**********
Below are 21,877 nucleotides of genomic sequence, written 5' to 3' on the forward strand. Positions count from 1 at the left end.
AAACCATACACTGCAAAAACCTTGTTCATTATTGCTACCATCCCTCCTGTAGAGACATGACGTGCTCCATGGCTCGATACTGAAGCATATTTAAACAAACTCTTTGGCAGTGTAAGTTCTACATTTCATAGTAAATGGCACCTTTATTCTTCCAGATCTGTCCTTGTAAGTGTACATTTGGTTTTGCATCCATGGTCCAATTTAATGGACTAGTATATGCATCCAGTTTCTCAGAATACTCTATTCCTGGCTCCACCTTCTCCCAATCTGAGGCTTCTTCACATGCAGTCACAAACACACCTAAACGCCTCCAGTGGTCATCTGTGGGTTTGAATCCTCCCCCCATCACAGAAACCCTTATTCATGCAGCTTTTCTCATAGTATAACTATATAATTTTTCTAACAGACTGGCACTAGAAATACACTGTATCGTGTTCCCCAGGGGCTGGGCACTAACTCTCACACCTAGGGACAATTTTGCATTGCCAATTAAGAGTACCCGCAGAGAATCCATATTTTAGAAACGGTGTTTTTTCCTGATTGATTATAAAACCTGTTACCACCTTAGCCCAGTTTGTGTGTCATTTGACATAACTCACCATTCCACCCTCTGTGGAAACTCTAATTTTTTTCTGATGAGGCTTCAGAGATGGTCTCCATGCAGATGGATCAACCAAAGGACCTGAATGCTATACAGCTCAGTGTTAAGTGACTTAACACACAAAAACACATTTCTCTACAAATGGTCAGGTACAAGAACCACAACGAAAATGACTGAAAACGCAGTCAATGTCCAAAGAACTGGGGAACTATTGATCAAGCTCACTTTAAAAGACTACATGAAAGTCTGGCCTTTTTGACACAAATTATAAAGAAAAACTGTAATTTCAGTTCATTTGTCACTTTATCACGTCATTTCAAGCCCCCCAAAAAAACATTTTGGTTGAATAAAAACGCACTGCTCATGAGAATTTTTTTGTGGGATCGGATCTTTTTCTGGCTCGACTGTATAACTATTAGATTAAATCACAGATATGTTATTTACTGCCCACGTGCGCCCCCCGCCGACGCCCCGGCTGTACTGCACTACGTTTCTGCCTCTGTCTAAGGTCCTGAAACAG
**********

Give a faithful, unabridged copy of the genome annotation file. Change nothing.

Below are 21,877 nucleotides of genomic sequence, written 5' to 3' on the forward strand. Positions count from 1 at the left end.
AAACCATACACTGCAAAAACCTTGTTCATTATTGCTACCATCCCTCCTGTAGAGACATGACGTGCTCCATGGCTCGATACTGAAGCATATTTAAACAAACTCTTTGGCAGTGTAAGTTCTACATTTCATAGTAAATGGCACCTTTATTCTTCCAGATCTGTCCTTGTAAGTGTACATTTGGTTTTGCATCCATGGTCCAATTTAATGGACTAGTATATGCATCCAGTTTCTCAGAATACTCTATTCCTGGCTCCACCTTCTCCCAATCTGAGGCTTCTTCACATGCAGTCACAAACACACCTAAACGCCTCCAGTGGTCATCTGTGGGTTTGAATCCTCCCCCCATCACAGAAACCCTTATTCATGCAGCTTTTCTCATAGTATAACTATATAATTTTTCTAACAGACTGGCACTAGAAATACACTGTATCGTGTTCCCCAGGGGCTGGGCACTAACTCTCACACCTAGGGACAATTTTGCATTGCCAATTAAGAGTACCCGCAGAGAATCCATATTTTAGAAACGGTGTTTTTTCCTGATTGATTATAAAACCTGTTACCACCTTAGCCCAGTTTGTGTGTCATTTGACATAACTCACCATTCCACCCTCTGTGGAAACTCTAATTTTTTTCTGATGAGGCTTCAGAGATGGTCTCCATGCAGATGGATCAACCAAAGGACCTGAATGCTATACAGCTCAGTGTTAAGTGACTTAACACACAAAAACACATTTCTCTACAAATGGTCAGGTACAAGAACCACAACGAAAATGACTGAAAACGCAGTCAATGTCCAAAGAACTGGGGAACTATTGATCAAGCTCACTTTAAAAGACTACATGAAAGTCTGGCCTTTTTGACACAAATTATAAAGAAAAACTGTAATTTCAGTTCATTTGTCACTTTATCACGTCATTTCAAGCCCCCCAAAAAAACATTTTGGTTGAATAAAAACGCACTGCTCATGAGAATTTTTTTGTGGGATCGGATCTTTTTCTGGCTCGACTGTATAACTATTAGATTAAATCACAGATATGTTATTTACTGCCCACGTGCGCCCCCCGCCGACGCCCCGGCTGTACTGCACTACGTTTCTGCCTCTGTCTAAGGTCCTGAAACAG